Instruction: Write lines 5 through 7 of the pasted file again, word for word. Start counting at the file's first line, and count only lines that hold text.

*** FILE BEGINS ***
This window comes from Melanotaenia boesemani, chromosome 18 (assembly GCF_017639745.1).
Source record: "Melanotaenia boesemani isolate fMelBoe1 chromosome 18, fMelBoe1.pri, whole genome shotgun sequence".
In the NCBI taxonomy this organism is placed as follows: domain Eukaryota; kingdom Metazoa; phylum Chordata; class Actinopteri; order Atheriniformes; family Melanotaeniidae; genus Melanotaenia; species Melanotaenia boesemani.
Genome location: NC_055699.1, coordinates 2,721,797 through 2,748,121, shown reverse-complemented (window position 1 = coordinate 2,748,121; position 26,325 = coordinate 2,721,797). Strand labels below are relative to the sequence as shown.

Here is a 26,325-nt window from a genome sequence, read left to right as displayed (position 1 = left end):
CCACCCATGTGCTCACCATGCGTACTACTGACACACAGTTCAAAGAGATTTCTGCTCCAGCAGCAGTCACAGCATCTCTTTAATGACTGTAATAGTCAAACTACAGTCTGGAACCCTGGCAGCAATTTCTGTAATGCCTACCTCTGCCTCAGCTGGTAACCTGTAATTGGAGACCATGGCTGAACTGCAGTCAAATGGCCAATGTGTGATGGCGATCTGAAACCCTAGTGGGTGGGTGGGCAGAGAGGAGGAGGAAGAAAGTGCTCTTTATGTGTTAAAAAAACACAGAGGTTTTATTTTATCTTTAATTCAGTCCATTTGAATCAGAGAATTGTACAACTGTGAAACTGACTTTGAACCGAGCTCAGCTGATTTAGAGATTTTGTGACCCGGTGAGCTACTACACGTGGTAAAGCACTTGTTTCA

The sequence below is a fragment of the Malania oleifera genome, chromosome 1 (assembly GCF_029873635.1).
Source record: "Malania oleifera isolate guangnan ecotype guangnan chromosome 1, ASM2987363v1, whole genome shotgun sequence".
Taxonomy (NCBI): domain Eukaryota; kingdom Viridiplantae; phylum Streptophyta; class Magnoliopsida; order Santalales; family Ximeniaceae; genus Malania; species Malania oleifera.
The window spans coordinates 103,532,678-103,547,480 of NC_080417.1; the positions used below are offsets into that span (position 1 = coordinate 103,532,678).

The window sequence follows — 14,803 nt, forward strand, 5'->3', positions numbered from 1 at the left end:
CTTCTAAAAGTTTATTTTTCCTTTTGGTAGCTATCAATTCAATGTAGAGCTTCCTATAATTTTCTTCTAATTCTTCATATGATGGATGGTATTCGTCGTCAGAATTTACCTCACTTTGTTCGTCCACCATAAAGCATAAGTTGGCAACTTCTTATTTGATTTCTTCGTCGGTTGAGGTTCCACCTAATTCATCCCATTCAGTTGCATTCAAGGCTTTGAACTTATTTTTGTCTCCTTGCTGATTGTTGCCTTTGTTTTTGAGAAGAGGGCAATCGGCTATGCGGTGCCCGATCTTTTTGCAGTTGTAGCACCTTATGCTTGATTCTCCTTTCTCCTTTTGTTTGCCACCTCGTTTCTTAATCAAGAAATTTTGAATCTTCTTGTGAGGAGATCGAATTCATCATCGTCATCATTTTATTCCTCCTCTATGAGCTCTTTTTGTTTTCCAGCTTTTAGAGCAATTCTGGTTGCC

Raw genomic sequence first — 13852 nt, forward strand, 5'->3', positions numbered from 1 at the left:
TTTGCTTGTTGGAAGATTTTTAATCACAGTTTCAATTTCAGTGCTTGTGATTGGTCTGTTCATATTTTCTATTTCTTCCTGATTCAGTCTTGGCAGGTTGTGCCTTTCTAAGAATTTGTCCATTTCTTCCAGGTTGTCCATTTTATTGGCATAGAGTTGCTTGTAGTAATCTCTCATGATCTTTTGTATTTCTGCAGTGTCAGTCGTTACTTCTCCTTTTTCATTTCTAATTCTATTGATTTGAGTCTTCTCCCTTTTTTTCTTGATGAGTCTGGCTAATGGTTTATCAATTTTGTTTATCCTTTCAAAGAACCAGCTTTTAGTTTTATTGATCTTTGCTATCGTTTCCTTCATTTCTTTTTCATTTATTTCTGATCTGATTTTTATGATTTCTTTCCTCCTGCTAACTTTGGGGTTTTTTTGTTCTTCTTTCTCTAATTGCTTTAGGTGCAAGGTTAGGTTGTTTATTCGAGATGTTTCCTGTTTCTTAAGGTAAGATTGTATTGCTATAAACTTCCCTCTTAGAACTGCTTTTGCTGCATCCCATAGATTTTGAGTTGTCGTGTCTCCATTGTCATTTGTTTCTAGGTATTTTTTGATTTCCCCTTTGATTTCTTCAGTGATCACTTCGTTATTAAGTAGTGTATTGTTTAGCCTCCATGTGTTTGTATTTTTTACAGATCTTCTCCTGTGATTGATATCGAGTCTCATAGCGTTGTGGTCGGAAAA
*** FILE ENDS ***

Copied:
Here is a 26,325-nt window from a genome sequence, read left to right as displayed (position 1 = left end):
CCACCCATGTGCTCACCATGCGTACTACTGACACACAGTTCAAAGAGATTTCTGCTCCAGCAGCAGTCACAGCATCTCTTTAATGACTGTAATAGTCAAACTACAGTCTGGAACCCTGGCAGCAATTTCTGTAATGCCTACCTCTGCCTCAGCTGGTAACCTGTAATTGGAGACCATGGCTGAACTGCAGTCAAATGGCCAATGTGTGATGGCGATCTGAAACCCTAGTGGGTGGGTGGGCAGAGAGGAGGAGGAAGAAAGTGCTCTTTATGTGTTAAAAAAACACAGAGGTTTTATTTTATCTTTAATTCAGTCCATTTGAATCAGAGAATTGTACAACTGTGAAACTGACTTTGAACCGAGCTCAGCTGATTTAGAGATTTTGTGACCCGGTGAGCTACTACACGTGGTAAAGCACTTGTTTCA

The sequence below is a fragment of the Malania oleifera genome, chromosome 1 (assembly GCF_029873635.1).